The Law on Revenge Porn: Distributing Intimate Images

At the end of last year, the Federal Government introduced new laws into Parliament targeting those who share revenge porn.

“Revenge porn” is the term used to describe the unauthorised sharing of intimate images or videos. This includes the use of faked intimate images.

Research has shown that a staggering 23 per cent of those aged 16 to 45 in Australia have been subjected to image-based abuse. With the prevalence of cyber bullying and online harassment, this is an issue of public concern.

Current Laws

Current Commonwealth laws do not provide specific offences related to revenge porn. Such acts would be prosecuted under section 474.17 of the Criminal Code Act which makes it an offence to use carriage service to menace, harass or cause offence. This carries a maximum penalty of three years’ imprisonment.

Australian States and Territories are varied in how their laws deal with the issue of revenge porn. In NSW, laws were implemented in June 2017 that now makes it an offence to share or record intimate images or videos without consent (section 91Q of the Crimes Act).

The offence carries a maximum penalty of three years’ imprisonment and fines of up to $11,000. Victoria, ACT and SA have similar legislation covering the distribution of intimate media, whereas, WA, QLD, NT and Tasmania do not.

Proposed Commonwealth Laws

The Enhancing Online Safety (Non-consensual Sharing of Intimate Images) Bill 2018 was passed by the Australian Senate in February and will now be introduced into the House of Representatives. The proposed laws create new offences including:

  • Using a carriage service for transmitting, publishing or distributing intimate images without consent;
  • Using a carriage service to make a threat about intimate images; and
  • Possessing, controlling, producing, supplying or obtaining an intimate image for use through a carriage service.

The first two offences carry a maximum penalty of 3 years’ imprisonment and the third carries a maximum penalty of 5 years’ imprisonment. In the case of aggravated offences, the maximum penalties would be 5 years’ and 10 years’ imprisonment, respectively.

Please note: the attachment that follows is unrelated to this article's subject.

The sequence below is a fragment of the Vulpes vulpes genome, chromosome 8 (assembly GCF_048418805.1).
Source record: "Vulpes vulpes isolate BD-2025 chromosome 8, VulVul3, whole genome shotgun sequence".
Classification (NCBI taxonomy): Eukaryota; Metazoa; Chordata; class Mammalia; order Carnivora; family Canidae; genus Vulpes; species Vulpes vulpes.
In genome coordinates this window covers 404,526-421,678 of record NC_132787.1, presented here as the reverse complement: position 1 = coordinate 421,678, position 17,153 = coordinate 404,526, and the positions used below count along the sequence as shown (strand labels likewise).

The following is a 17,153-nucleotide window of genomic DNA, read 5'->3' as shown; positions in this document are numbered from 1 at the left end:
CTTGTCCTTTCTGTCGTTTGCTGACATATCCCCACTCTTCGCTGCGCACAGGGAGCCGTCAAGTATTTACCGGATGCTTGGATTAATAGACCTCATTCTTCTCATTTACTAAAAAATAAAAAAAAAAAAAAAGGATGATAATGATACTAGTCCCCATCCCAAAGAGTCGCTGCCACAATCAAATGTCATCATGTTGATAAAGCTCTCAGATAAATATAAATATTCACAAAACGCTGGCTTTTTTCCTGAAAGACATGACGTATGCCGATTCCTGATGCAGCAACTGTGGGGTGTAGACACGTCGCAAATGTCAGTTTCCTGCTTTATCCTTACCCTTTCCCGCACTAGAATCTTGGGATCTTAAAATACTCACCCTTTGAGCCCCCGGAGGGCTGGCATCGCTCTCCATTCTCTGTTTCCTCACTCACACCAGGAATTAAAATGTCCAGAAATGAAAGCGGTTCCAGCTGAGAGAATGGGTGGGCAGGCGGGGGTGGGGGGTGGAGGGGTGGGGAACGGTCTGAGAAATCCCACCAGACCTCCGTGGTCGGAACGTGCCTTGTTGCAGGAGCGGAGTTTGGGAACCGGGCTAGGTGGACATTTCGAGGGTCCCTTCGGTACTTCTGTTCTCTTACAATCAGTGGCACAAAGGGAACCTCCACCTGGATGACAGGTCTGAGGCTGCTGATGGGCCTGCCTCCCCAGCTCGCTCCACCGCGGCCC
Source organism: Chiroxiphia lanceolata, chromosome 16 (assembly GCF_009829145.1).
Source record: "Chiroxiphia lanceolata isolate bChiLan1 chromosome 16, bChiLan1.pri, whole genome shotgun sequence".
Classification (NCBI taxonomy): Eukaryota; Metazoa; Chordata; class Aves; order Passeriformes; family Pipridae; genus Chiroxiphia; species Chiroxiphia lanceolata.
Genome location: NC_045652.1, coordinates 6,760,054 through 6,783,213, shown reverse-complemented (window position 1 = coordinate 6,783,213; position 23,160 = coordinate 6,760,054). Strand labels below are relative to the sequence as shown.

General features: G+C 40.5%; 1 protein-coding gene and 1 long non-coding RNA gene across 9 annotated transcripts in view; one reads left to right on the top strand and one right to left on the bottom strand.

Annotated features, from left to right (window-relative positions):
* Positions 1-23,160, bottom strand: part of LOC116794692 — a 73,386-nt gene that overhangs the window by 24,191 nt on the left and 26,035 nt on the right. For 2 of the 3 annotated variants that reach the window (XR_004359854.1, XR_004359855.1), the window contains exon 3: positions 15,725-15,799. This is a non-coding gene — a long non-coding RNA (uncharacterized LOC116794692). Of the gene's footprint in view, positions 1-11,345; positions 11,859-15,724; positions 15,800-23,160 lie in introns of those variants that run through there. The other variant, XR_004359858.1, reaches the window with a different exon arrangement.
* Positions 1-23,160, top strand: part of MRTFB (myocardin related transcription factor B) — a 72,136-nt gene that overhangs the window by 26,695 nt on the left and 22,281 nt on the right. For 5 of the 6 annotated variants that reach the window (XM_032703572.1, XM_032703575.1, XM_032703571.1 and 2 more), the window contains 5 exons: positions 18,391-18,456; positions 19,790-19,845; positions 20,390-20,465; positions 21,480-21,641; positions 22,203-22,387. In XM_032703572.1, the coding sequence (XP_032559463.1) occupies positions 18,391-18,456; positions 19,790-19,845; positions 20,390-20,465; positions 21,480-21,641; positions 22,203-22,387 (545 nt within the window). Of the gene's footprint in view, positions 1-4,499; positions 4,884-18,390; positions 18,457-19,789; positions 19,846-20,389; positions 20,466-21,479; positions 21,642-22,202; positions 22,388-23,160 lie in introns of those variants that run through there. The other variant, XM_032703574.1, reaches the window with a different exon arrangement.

Civil Regime

The proposed laws would also see the amendment of the civil penalty regime. Fines of up to 500 penalty units ($100,500) would be imposed on individuals who share intimate images of people without their consent.

Extra powers would be given to the Office of the eSafety Commissioner to impose civil penalties, investigate complaints and issue removal notices to hosting services to have the intimate content removed.

Alignment of Penalties

The introduction of the new Federal law would see an alignment of offences and penalties across Australian states and territories. This is necessary because the online nature of revenge porn means that intimate content can be published or distributed across borders attracting the laws of different states and territories.

This will also make it easier for the eSafety Commissioner to investigate complaints, and order the speedy removal of intimate content no matter the location.

O’Brien Criminal and Civil Solicitors

If you have been charged with a “revenge porn” offence of use carriage service to menace, harass or cause offence under the existing Commonwealth or share or record intimate images or videos without consent under the NSW legislation, speak to us about your criminal matter. We are experienced Sydney criminal lawyers and can represent you in your case. Call us on (02) 9261 4281 to book a free first consultation.

Revenge Porn Laws

Proposed Federal laws introduce new offences related to publishing and distributing intimate images and videos without consent.